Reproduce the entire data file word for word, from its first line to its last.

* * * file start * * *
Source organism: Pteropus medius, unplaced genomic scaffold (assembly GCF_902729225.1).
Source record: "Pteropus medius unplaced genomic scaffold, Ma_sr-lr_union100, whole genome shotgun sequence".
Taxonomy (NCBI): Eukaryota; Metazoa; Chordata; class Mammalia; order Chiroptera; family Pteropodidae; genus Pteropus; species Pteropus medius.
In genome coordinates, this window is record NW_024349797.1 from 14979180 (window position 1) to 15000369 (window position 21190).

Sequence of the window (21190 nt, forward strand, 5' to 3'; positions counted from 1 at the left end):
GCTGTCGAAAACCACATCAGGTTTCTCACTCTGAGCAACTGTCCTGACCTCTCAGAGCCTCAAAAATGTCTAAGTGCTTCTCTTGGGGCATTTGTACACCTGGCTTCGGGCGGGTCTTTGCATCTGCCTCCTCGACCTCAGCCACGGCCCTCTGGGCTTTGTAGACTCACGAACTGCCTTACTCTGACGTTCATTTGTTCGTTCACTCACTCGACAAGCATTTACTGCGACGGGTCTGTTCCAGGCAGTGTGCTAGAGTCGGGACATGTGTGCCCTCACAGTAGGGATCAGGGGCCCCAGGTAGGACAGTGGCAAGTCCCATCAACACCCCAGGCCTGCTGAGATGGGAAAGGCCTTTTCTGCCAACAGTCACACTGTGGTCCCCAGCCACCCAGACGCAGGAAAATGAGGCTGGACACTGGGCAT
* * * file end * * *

Source organism: Pteropus medius, unplaced genomic scaffold (assembly GCF_902729225.1).
Source record: "Pteropus medius unplaced genomic scaffold, Ma_sr-lr_union100, whole genome shotgun sequence".
Taxonomy (NCBI): Eukaryota; Metazoa; Chordata; class Mammalia; order Chiroptera; family Pteropodidae; genus Pteropus; species Pteropus medius.
In genome coordinates, this window is record NW_024349797.1 from 14979180 (window position 1) to 15000369 (window position 21190).

Sequence of the window (21190 nt, forward strand, 5' to 3'; positions counted from 1 at the left end):
GCTGTCGAAAACCACATCAGGTTTCTCACTCTGAGCAACTGTCCTGACCTCTCAGAGCCTCAAAAATGTCTAAGTGCTTCTCTTGGGGCATTTGTACACCTGGCTTCGGGCGGGTCTTTGCATCTGCCTCCTCGACCTCAGCCACGGCCCTCTGGGCTTTGTAGACTCACGAACTGCCTTACTCTGACGTTCATTTGTTCGTTCACTCACTCGACAAGCATTTACTGCGACGGGTCTGTTCCAGGCAGTGTGCTAGAGTCGGGACATGTGTGCCCTCACAGTAGGGATCAGGGGCCCCAGGTAGGACAGTGGCAAGTCCCATCAACACCCCAGGCCTGCTGAGATGGGAAAGGCCTTTTCTGCCAACAGTCACACTGTGGTCCCCAGCCACCCAGACGCAGGAAAATGAGGCTGGACACTGGGCAT